So, if you want some of the cheapest electricity in the country, you might do those five things. But then your citizens have to deal with massive power outages, damage to their personal property that might far exceed their savings from cheaper electricity, and perhaps even death. It doesn't seem like the greatest trade to me, but it is the natural result of too much of an emphasis on a free-market approach in a case where free-markets generally do a pretty bad job of pricing for something important (e.g., reliability).

The good citizens of Texas should complain at the ballot box at the next election. If they don't, they deserve the result they get. I am sure many of them don't agree with Rick Perry that they would rather go without power for 3 days than have the Federal Government mandate some extra cost for improved reliability.

There are ways to cushion the impact of slightly higher electricity rates for those least able to afford them. And TX electricity prices of about 8.5 cents/kWh need not become that much more expensive to ensure the reliability that people in TX deserve.

We are not a third-world country, but sometimes some governments seem to think like one.
My point was relating more to Keystone than what's happening in Texas right now.

That being said here in Alberta we have a system similar to what Texas has with ERCOT. Ours is called AESO, and pricing is based on supply/demand. We, like Texas, have small interconnects to neighboring provinces and Montana, but for the most part are self-sufficient. Like ERCOT, live data is available on the AESO website (ets.aeso.ca) showing demand, which generators are running, how much they are producing, and supply surplus or deficits.

We do have differences though, our pool price maxes out at $999.99/mwh, 10% of what Texas is. There are also very stringent requirements about what the generator must do to ensure reliable operation, and can be forced, at the request of AESO, to start up and generate electricity at any given time.

I believe your thinking is flawed, and is a knee jerk reaction to these blackouts. The supply/demand market is a viable option, and keeps government and tax payer dollars out of the energy market, allowing consumers to bear the true cost of the energy consumed. Our grid is reliable, and the supply and demand based market we have can, and does truly demonstrate that renewables can be built without subsidies and still be profitable. Our average pool price for 2020 was 4.5 cents/kwh, much below Texas (especially considering this is in CAD), my lights never went off last year, relating cheap electricity to unreliable electricity is a poor correlation. Relating government involvement to unreliability fits much better.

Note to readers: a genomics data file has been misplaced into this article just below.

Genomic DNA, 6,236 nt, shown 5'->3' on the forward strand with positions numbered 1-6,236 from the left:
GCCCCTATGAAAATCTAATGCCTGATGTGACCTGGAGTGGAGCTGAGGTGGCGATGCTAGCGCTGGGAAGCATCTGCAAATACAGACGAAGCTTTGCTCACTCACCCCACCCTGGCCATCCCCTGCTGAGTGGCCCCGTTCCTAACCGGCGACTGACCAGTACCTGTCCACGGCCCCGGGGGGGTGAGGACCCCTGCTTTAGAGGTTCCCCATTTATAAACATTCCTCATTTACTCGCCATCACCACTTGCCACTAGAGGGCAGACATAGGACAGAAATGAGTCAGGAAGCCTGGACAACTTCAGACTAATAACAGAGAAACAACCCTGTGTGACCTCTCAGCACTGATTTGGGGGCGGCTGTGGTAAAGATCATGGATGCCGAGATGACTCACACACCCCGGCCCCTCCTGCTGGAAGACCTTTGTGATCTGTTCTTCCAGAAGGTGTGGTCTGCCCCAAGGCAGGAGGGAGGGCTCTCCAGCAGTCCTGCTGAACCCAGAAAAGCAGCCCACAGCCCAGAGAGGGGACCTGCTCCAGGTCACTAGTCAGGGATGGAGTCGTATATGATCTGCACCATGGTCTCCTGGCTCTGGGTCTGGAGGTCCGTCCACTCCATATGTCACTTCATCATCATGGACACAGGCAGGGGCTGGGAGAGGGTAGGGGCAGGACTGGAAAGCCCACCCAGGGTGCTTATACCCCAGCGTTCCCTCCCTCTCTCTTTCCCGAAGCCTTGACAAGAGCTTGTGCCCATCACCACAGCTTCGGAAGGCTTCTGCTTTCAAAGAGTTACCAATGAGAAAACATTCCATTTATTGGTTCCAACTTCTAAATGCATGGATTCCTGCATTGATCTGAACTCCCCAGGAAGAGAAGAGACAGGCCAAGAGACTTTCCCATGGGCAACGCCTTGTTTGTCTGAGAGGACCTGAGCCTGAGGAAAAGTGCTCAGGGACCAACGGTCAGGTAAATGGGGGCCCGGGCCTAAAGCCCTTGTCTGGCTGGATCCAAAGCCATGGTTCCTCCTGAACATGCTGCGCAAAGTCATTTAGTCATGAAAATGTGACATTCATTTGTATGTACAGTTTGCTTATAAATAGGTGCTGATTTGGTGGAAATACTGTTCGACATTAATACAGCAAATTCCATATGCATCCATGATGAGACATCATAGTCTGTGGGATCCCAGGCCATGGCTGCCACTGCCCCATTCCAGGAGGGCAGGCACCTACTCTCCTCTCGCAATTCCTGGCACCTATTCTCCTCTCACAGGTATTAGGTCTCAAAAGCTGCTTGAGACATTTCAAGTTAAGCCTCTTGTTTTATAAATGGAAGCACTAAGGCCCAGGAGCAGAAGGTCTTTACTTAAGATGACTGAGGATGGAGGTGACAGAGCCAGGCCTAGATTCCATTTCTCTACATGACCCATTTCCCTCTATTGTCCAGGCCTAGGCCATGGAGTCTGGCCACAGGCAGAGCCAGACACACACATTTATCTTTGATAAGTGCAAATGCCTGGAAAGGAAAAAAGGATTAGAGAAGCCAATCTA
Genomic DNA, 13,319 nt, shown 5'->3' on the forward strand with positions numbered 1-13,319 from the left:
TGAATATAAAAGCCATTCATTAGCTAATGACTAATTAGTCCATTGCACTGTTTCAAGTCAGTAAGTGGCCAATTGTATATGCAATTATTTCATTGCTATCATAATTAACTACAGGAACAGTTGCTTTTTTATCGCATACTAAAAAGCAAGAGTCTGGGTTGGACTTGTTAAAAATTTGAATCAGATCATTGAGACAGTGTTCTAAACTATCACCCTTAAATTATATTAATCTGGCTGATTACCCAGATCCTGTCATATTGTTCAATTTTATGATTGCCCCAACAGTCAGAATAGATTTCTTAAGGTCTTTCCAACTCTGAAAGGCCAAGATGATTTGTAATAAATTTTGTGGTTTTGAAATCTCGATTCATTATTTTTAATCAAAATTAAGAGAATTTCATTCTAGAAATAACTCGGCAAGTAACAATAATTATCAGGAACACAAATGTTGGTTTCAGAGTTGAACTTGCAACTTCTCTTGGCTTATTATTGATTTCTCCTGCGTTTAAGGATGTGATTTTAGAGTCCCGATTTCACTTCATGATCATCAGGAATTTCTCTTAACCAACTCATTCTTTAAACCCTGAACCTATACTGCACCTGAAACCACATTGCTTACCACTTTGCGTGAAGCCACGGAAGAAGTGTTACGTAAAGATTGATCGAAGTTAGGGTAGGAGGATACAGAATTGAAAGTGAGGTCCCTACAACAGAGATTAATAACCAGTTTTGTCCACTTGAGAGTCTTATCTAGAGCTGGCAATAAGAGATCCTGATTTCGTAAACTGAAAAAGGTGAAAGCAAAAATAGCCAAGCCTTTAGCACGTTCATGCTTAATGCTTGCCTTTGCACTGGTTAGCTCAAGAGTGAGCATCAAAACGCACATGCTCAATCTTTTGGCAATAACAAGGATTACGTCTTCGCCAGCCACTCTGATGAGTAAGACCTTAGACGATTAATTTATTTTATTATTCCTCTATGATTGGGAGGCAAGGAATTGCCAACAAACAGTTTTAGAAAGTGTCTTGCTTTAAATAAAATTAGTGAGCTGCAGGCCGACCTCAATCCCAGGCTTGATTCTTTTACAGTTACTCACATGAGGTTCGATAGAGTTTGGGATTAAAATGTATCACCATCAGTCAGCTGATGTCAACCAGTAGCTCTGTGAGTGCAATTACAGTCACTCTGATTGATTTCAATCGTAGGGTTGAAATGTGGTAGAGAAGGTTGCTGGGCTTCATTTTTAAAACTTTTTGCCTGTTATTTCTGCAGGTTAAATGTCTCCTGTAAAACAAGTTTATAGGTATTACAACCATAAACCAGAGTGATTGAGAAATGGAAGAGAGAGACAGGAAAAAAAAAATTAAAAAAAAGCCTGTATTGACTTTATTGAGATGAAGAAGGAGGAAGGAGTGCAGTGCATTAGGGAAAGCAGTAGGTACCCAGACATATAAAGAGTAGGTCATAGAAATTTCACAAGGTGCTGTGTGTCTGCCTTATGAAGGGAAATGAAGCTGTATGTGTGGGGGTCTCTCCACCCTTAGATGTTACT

I will agree that the entire US political system is flawed, the government works for the highest bidder or highest paying lobbyist, not the citizens that voted them in. Makes me sad to see an entire country divided by political ideals, when the politicians seem to have a hard time giving a moments thought to the people they claim to represent.

What needs to happen is the Texas government needs to setup arms length regulators to oversee the electrical sector. AESO is like this, it's a not-for-profit organization whose mandate is to ensure the reliability and cost effectiveness of the electrical grid, no government intervention required. Those interested might want to take a read through this, https://www.aeso.ca/aeso/about-the-aeso/#:~:text=Mission,openly competitive market for electricity.
 
Last edited:

Seasoned Oak

Minister of Fire
Oct 17, 2008
7,196
Eastern Central PA
This is pretty cool and hopefully more hybrid vehicles offer it. The new Ford F150 hybrid has a 7.2 kw built in generator and a lot of people have been using it in Texas. People report running for 3 days straight and only using a 1/4 tank of gas. It appears to cycle the gas engine to recharge the batteries.

View attachment 274904
Id be watching that like a hawk. Since i has to stay outside for the exhaust. Great advertising for that option for Ford though.
 

DuaeGuttae

Minister of Fire
Oct 26, 2016
760
Texas
Let me know if you need any tips for picking out standing dead trees to harvest for immediate burning, I've picked up some experience over the years. ;em
The trees make it easy down here since the vast majority are evergreen. I doubt I'd ever use sago palms as firewood, but I'm wondering if I'm going to have some dead ones after this week since the leaves had all turned brown. They may grow back from the centers, but it got cold enough to have killed them. We'll see.

I was a bit shocked when I walked into our barn (woodshed) this afternoon and saw one lone piece of wood on our "immediate burning" rack. We had other wood in our back room of the barn (the kiln) and some in the house, but I hadn't realized that we had used so much. (My husband had been doing the wood hauling.) We spent the afternoon sawing up a good portion of forty-two cedar trees that we had cleared from our side yard last March. They were all pretty small (most of you guys wouldn't bother with them, but it's what we have), and sitting for a year in Texas heat and drought has already seasoned some of it. We also cut up some dead oak branches that we had trimmed this winter. We'll pick and choose the driest stuff if we need it this winter, but now we have a good start on next year's wood.
 
  • Like
Reactions: jetsam